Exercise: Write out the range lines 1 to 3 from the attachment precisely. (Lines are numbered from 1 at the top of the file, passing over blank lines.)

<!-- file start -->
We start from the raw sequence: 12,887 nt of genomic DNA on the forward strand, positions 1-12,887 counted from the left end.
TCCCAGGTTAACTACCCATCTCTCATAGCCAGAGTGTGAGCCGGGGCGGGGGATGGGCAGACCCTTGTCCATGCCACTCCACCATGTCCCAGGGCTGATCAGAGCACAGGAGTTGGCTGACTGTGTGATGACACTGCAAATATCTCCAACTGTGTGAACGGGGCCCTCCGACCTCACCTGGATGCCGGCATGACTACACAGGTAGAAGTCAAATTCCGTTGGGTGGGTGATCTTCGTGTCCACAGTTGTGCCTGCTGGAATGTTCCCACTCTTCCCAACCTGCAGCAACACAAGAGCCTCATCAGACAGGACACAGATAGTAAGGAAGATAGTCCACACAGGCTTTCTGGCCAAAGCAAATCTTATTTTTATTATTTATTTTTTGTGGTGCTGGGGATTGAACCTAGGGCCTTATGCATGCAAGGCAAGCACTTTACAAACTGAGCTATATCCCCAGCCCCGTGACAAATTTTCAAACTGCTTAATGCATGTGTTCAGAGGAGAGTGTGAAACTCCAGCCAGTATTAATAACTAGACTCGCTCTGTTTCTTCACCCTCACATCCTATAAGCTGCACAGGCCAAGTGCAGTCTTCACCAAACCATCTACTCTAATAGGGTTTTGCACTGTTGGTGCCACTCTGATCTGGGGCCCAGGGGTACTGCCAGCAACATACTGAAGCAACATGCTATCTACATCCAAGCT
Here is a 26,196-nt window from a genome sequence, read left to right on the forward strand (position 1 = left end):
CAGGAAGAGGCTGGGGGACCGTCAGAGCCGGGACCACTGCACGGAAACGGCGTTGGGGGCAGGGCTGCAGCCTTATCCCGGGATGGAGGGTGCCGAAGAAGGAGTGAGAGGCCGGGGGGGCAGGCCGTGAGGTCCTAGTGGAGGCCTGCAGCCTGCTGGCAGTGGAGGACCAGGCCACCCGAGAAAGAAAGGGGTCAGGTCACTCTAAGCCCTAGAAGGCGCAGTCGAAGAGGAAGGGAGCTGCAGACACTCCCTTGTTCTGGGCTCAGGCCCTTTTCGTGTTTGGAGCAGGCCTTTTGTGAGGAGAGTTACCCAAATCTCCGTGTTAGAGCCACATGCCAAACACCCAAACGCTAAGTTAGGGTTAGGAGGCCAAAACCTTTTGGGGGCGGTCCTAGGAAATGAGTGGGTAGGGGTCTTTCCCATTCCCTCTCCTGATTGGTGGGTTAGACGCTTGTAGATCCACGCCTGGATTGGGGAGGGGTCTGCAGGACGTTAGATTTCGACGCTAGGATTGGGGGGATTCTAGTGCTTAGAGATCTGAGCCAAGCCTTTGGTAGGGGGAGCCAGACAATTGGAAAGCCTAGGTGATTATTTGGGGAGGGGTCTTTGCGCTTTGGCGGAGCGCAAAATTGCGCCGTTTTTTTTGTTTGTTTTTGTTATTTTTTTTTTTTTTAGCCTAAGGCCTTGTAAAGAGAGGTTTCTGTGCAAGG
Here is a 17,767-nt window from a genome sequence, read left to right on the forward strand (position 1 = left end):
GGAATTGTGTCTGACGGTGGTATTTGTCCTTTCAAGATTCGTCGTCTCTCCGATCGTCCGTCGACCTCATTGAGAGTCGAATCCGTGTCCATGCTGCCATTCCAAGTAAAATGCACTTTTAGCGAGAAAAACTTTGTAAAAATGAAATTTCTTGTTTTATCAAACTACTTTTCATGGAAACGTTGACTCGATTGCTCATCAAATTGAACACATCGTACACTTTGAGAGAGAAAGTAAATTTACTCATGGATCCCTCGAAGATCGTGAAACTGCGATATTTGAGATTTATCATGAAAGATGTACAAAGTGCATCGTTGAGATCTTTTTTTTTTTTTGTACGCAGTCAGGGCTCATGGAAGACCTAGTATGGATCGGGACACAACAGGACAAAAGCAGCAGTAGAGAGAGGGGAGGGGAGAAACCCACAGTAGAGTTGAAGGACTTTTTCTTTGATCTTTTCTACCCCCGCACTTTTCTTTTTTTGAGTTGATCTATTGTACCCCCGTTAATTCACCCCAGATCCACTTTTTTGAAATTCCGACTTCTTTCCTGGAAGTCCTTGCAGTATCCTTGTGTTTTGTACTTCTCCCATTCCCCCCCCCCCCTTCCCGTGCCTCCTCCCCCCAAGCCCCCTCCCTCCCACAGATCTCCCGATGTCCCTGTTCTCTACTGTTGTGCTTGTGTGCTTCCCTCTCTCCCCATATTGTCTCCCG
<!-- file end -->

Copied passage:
We start from the raw sequence: 12,887 nt of genomic DNA on the forward strand, positions 1-12,887 counted from the left end.
TCCCAGGTTAACTACCCATCTCTCATAGCCAGAGTGTGAGCCGGGGCGGGGGATGGGCAGACCCTTGTCCATGCCACTCCACCATGTCCCAGGGCTGATCAGAGCACAGGAGTTGGCTGACTGTGTGATGACACTGCAAATATCTCCAACTGTGTGAACGGGGCCCTCCGACCTCACCTGGATGCCGGCATGACTACACAGGTAGAAGTCAAATTCCGTTGGGTGGGTGATCTTCGTGTCCACAGTTGTGCCTGCTGGAATGTTCCCACTCTTCCCAACCTGCAGCAACACAAGAGCCTCATCAGACAGGACACAGATAGTAAGGAAGATAGTCCACACAGGCTTTCTGGCCAAAGCAAATCTTATTTTTATTATTTATTTTTTGTGGTGCTGGGGATTGAACCTAGGGCCTTATGCATGCAAGGCAAGCACTTTACAAACTGAGCTATATCCCCAGCCCCGTGACAAATTTTCAAACTGCTTAATGCATGTGTTCAGAGGAGAGTGTGAAACTCCAGCCAGTATTAATAACTAGACTCGCTCTGTTTCTTCACCCTCACATCCTATAAGCTGCACAGGCCAAGTGCAGTCTTCACCAAACCATCTACTCTAATAGGGTTTTGCACTGTTGGTGCCACTCTGATCTGGGGCCCAGGGGTACTGCCAGCAACATACTGAAGCAACATGCTATCTACATCCAAGCT
Here is a 26,196-nt window from a genome sequence, read left to right on the forward strand (position 1 = left end):